There a couple excellent design tweaks of note on the latest Thump. First and foremost are the removable earbud pieces, which are still fully adjustable with three joints. But the ability to remove them really adds to the versatility of the sunglasses, making the purchase more of a value. Another update we're digging: the playback controls are no longer buttons jutting out of the tops of the arms. Instead, Oakley has built them into the metallic "O" logos on either side of the glasses. The left O controls volume, while the right one shuttles tracks--or press the center for play/pause power.
Music playback is about as basic as one would expect from an MP3 player with no screen, although the Split Thump offers a fair amount of features. You can shuffle tracks and designate an Overdrive song (meant to be an up-tempo track for motivation during activity) that can be accessed immediately by pressing the Play/Pause and Fast-Forward keys at the same time. The player is compatible with both Mac and Windows, with syncing handled via drag and drop or using any of several jukeboxes (iTunes and Windows Media Player among them). Supported audio formats include MP3, unprotected AAC, Audible, and both unprotected and protected WMA (DRM 9 only--no subscriptions). If you use the drag-and-drop method to transfer, you can even create playlists (as folders) and navigate through them by pressing the Up or Down Volume buttons while in Pause mode.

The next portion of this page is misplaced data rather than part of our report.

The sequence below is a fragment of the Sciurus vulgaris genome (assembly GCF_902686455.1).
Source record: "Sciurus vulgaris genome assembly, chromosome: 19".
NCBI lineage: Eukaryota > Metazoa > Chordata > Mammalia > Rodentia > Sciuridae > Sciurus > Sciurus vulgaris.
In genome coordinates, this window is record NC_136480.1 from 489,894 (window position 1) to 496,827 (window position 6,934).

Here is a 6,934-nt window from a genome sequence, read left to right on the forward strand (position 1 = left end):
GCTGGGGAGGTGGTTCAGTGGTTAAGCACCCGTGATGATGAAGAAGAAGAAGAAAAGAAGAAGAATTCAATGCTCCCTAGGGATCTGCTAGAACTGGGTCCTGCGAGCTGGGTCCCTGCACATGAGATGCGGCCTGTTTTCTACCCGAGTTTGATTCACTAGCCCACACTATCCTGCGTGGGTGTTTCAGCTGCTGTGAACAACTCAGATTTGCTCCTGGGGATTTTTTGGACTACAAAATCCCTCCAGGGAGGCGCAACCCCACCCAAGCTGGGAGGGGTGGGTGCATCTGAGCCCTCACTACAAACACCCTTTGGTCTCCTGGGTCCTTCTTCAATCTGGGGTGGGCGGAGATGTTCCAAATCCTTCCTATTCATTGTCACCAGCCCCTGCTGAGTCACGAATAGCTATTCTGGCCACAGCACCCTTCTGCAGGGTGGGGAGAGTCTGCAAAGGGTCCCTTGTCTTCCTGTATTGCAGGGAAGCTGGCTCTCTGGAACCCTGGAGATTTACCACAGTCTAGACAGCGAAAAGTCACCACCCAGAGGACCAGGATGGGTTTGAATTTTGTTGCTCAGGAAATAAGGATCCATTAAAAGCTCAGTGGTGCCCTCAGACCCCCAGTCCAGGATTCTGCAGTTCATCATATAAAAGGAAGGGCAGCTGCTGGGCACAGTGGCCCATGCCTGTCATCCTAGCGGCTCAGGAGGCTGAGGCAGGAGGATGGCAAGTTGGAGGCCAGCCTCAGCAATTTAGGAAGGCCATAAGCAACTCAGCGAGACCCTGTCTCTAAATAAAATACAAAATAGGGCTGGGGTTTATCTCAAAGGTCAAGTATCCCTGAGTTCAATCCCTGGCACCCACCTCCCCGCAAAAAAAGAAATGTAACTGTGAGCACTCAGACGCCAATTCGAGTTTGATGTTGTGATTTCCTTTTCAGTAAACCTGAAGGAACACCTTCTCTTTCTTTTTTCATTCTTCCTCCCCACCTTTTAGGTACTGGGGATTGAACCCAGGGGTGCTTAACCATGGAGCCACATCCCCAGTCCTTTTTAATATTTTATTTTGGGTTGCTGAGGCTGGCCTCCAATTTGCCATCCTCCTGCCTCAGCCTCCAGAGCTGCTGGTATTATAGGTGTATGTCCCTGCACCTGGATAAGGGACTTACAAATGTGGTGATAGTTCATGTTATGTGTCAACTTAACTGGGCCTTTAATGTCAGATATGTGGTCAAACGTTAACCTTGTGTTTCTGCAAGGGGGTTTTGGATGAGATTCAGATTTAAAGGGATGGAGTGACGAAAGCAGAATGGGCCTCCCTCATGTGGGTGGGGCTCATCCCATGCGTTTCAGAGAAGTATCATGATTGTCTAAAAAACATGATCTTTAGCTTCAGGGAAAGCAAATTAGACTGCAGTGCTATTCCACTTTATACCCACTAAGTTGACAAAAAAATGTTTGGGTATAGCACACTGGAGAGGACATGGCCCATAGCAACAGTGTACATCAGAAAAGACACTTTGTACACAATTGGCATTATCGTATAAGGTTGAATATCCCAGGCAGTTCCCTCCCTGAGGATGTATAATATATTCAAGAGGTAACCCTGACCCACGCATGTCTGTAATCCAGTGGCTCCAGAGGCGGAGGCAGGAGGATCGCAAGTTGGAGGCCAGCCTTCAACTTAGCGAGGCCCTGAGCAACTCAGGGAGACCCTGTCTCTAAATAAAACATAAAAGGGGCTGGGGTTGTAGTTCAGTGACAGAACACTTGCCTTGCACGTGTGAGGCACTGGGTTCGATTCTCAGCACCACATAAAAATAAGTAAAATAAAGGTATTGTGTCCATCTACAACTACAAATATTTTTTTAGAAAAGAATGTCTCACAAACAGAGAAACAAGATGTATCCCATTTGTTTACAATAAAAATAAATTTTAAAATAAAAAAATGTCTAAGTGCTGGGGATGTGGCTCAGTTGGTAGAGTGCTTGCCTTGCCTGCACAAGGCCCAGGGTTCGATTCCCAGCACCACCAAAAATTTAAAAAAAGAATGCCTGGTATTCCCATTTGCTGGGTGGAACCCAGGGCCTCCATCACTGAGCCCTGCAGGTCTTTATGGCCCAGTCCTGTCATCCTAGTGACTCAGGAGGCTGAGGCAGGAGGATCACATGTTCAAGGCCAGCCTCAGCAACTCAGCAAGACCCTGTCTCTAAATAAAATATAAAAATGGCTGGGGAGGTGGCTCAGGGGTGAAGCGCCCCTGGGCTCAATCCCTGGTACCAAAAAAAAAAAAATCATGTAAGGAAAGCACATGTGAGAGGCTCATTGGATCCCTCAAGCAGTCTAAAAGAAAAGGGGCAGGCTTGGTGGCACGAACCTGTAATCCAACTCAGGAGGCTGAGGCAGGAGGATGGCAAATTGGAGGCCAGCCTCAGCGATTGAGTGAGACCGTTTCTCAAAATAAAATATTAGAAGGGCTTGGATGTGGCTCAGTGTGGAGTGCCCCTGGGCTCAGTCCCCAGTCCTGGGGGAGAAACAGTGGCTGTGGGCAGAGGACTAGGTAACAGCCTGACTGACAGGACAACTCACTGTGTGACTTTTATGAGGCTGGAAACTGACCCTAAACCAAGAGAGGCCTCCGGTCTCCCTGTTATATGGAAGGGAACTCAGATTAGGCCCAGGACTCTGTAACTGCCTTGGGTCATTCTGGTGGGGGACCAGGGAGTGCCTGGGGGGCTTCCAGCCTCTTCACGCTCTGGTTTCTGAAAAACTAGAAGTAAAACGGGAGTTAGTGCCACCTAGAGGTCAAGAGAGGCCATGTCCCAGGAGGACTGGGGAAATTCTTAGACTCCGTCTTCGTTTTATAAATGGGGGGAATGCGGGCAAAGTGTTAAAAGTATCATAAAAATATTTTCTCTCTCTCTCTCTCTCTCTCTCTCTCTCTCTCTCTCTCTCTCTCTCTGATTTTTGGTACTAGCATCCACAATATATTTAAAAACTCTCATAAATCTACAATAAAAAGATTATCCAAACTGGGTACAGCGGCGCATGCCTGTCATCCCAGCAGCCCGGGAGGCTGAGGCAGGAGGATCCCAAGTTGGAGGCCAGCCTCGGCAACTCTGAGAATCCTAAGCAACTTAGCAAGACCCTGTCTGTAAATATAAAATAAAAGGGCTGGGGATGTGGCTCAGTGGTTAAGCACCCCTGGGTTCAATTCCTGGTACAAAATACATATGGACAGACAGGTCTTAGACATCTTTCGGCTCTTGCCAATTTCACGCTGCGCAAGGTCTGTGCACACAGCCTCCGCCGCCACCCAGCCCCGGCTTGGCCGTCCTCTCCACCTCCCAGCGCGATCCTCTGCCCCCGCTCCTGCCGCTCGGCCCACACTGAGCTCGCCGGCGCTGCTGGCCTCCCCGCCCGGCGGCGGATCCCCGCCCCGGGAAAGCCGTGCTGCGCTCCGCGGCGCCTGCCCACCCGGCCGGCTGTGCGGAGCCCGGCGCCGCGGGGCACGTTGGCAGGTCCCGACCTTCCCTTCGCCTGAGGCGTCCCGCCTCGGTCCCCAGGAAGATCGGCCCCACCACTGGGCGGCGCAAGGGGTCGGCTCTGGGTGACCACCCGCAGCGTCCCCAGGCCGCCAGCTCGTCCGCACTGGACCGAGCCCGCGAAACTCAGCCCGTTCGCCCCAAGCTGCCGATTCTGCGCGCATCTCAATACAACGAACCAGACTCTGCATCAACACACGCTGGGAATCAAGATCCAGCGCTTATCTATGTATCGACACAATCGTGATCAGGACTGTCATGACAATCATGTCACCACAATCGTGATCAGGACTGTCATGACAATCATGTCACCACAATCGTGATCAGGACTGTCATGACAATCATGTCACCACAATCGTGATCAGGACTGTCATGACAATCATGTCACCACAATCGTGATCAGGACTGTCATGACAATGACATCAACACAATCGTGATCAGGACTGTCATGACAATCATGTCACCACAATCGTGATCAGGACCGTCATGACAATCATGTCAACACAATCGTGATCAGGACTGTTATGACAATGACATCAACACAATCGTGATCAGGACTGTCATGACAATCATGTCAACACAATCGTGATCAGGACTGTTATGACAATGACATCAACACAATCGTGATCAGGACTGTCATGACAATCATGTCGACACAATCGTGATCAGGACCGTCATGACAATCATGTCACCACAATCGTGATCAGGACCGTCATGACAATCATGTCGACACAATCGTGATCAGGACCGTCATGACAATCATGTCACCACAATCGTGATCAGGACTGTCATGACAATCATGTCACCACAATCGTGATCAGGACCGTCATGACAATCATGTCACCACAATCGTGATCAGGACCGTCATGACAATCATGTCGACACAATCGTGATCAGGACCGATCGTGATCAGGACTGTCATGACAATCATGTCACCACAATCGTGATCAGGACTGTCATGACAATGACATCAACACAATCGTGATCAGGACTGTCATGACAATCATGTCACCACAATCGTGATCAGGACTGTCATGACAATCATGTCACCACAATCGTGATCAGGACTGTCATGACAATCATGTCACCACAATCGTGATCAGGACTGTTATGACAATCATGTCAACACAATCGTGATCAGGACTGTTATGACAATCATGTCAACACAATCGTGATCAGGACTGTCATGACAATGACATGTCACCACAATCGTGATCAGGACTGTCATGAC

As with previous Thumps, the Split doesn't impress with its rated 7-hour battery life, but that's still plenty of time for most of the activities for which the glasses are made. A notable exception is a day on the slopes; this reviewer had the Thump 2s peter out at the end of a full day of boarding. Still, there's no denying the usefulness of having eye protection and music playback combined into one lightweight device when faced with a day on the snow.
Audio quality isn't stellar, but neither is it completely disappointing. Hip-hop tracks sounded a bit bright and lacking in depth for our tastes, but rock tracks sounded quite good. The low end is lacking in boom, but you can get some bass if you really shove the earbuds in. The high end, however, was crystal clear and detailed across genres. All in all, music seemed to be lacking a bit in warmth, but in the final analysis it was definitely passable for the convenience of having an MP3 player integrated into a pair of sunglasses.